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From 2005 to 2022, the main node of the ARC Centre of Excellence for Coral Reef Studies was headquartered at James Cook University in Townsville, Queensland (Australia)

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Microgradient – Calcifier Interactions


Thursday, 21 st February 2013; 9:00 to 10:00 hrs.

Building 19 (Kevin Stark Research Building) Room #106 (upstairs), JCU, Townsville.
Martin Glas, Max Planck Institute for Marine Microbiology, Bremen, Germany

Abstract: Marine calcifiers such as corals and foraminifera interact with their environment via a micro-layer, surrounding their tissue surfaces and individual cell bodies. By the application of microsensing technology, we show how the extracellular microenvironment (< 1cm) around corals and foraminifera is largely governed by their metabolism and how physical changes in the extracellular – such as covering coral tissue or applying low/stagnant flow conditions – can result in transport limitation, stressing corals and resulting in tissue death and necrosis. Perspectives on future research projects will be given, further investigating these concepts in coral/disease, coral/sediment and coral/lesion interactions.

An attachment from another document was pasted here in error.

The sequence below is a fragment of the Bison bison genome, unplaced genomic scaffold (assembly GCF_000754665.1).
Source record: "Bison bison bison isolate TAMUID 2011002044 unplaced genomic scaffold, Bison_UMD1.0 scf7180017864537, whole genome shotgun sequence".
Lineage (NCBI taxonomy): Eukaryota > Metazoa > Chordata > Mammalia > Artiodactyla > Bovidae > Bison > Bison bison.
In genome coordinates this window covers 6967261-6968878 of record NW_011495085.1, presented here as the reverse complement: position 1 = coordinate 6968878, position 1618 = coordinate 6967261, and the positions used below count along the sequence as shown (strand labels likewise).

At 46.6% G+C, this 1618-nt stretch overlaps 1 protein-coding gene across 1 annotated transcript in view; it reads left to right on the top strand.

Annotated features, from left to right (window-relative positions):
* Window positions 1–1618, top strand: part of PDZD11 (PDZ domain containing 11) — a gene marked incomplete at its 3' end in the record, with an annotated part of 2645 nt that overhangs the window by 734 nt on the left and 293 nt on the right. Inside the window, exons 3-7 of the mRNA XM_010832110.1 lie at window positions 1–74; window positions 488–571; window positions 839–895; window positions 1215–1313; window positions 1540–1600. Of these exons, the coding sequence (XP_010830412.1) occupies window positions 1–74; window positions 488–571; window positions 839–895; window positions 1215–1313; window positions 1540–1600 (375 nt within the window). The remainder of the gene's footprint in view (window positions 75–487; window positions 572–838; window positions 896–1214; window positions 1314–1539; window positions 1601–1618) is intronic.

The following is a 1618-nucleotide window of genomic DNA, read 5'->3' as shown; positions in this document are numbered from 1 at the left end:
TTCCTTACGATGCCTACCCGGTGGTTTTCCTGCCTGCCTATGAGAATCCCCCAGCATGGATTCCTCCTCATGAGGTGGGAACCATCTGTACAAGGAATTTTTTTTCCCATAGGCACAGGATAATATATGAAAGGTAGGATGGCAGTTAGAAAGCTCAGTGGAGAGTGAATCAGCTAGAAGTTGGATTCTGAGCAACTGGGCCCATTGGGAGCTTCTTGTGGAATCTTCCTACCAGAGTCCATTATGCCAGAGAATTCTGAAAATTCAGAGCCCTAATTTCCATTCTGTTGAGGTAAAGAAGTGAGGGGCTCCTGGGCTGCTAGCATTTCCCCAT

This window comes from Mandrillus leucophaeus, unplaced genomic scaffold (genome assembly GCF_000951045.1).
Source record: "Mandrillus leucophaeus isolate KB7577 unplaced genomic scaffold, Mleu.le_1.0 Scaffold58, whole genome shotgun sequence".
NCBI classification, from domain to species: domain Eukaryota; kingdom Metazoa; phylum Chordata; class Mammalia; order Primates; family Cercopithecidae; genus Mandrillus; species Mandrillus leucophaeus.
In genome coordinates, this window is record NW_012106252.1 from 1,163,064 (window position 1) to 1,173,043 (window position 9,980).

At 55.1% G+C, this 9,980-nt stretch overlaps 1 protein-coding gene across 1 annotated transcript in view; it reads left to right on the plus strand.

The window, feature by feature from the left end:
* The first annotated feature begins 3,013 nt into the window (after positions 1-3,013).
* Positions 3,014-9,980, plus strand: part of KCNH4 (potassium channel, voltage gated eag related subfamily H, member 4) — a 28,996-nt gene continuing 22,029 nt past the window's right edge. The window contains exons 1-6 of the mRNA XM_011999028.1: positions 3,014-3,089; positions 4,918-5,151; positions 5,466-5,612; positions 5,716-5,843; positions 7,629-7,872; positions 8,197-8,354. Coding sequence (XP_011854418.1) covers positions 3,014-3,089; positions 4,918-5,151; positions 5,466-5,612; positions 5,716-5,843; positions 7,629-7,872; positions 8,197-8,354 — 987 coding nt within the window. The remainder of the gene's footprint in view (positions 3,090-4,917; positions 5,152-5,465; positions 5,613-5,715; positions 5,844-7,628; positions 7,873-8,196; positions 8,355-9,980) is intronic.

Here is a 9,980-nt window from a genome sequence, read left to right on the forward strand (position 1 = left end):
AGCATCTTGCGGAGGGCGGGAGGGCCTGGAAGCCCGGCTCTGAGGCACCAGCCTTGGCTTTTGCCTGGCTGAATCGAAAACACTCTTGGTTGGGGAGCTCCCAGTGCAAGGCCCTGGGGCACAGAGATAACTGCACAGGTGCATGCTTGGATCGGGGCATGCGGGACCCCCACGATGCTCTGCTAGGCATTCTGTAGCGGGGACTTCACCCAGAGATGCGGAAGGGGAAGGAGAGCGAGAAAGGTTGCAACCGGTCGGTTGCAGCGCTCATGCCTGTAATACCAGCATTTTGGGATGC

Biography: Martin Glas got his PhD last year from the Max Planck Institute for Marine Microbiology in Bremen, Germany where he is currently a postdoctoral fellow. His dissertation was entitled ‘The importance of microgradients for marine calcifiers’ during which his research combined microsensor, (fluorescence-) microscopy, hyper-spectral imaging, light absorption/reflectance, mass spectrometry and chemical analyses in marine environments both in the field and laboratory. During that time he had a joint project with researchers at the Australian Institute of Marine Science. His current studies in the Microsensor Group at the Max Planck focus on microenvironmental controls in calcifier–substrate interactions.


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